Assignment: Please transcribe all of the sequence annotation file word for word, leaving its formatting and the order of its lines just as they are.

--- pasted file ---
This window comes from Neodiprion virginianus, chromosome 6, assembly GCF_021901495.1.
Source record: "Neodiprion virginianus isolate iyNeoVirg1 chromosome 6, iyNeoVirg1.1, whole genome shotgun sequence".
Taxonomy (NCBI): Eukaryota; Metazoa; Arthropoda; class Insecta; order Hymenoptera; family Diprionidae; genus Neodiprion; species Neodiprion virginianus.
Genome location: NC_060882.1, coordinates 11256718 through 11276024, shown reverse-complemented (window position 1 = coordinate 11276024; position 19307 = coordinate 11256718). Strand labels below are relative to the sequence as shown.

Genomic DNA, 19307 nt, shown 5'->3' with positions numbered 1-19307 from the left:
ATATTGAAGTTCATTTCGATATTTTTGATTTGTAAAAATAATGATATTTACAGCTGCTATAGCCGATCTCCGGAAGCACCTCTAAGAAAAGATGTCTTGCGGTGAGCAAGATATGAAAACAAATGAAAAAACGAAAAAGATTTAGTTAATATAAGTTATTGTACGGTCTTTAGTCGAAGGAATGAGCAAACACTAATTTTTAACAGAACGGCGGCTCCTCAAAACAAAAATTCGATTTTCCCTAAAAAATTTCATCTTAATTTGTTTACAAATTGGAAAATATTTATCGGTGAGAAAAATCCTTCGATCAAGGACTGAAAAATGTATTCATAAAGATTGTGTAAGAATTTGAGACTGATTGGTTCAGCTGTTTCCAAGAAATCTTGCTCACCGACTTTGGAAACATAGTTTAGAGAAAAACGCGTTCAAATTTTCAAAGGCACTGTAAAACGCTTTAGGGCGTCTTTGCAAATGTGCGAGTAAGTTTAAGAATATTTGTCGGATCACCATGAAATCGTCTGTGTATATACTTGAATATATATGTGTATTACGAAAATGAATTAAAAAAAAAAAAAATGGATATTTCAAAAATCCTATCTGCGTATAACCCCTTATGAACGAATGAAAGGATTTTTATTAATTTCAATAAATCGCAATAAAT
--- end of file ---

This window comes from Neodiprion virginianus, chromosome 6, assembly GCF_021901495.1.
Source record: "Neodiprion virginianus isolate iyNeoVirg1 chromosome 6, iyNeoVirg1.1, whole genome shotgun sequence".
Taxonomy (NCBI): Eukaryota; Metazoa; Arthropoda; class Insecta; order Hymenoptera; family Diprionidae; genus Neodiprion; species Neodiprion virginianus.
Genome location: NC_060882.1, coordinates 11256718 through 11276024, shown reverse-complemented (window position 1 = coordinate 11276024; position 19307 = coordinate 11256718). Strand labels below are relative to the sequence as shown.

Genomic DNA, 19307 nt, shown 5'->3' with positions numbered 1-19307 from the left:
ATATTGAAGTTCATTTCGATATTTTTGATTTGTAAAAATAATGATATTTACAGCTGCTATAGCCGATCTCCGGAAGCACCTCTAAGAAAAGATGTCTTGCGGTGAGCAAGATATGAAAACAAATGAAAAAACGAAAAAGATTTAGTTAATATAAGTTATTGTACGGTCTTTAGTCGAAGGAATGAGCAAACACTAATTTTTAACAGAACGGCGGCTCCTCAAAACAAAAATTCGATTTTCCCTAAAAAATTTCATCTTAATTTGTTTACAAATTGGAAAATATTTATCGGTGAGAAAAATCCTTCGATCAAGGACTGAAAAATGTATTCATAAAGATTGTGTAAGAATTTGAGACTGATTGGTTCAGCTGTTTCCAAGAAATCTTGCTCACCGACTTTGGAAACATAGTTTAGAGAAAAACGCGTTCAAATTTTCAAAGGCACTGTAAAACGCTTTAGGGCGTCTTTGCAAATGTGCGAGTAAGTTTAAGAATATTTGTCGGATCACCATGAAATCGTCTGTGTATATACTTGAATATATATGTGTATTACGAAAATGAATTAAAAAAAAAAAAAATGGATATTTCAAAAATCCTATCTGCGTATAACCCCTTATGAACGAATGAAAGGATTTTTATTAATTTCAATAAATCGCAATAAAT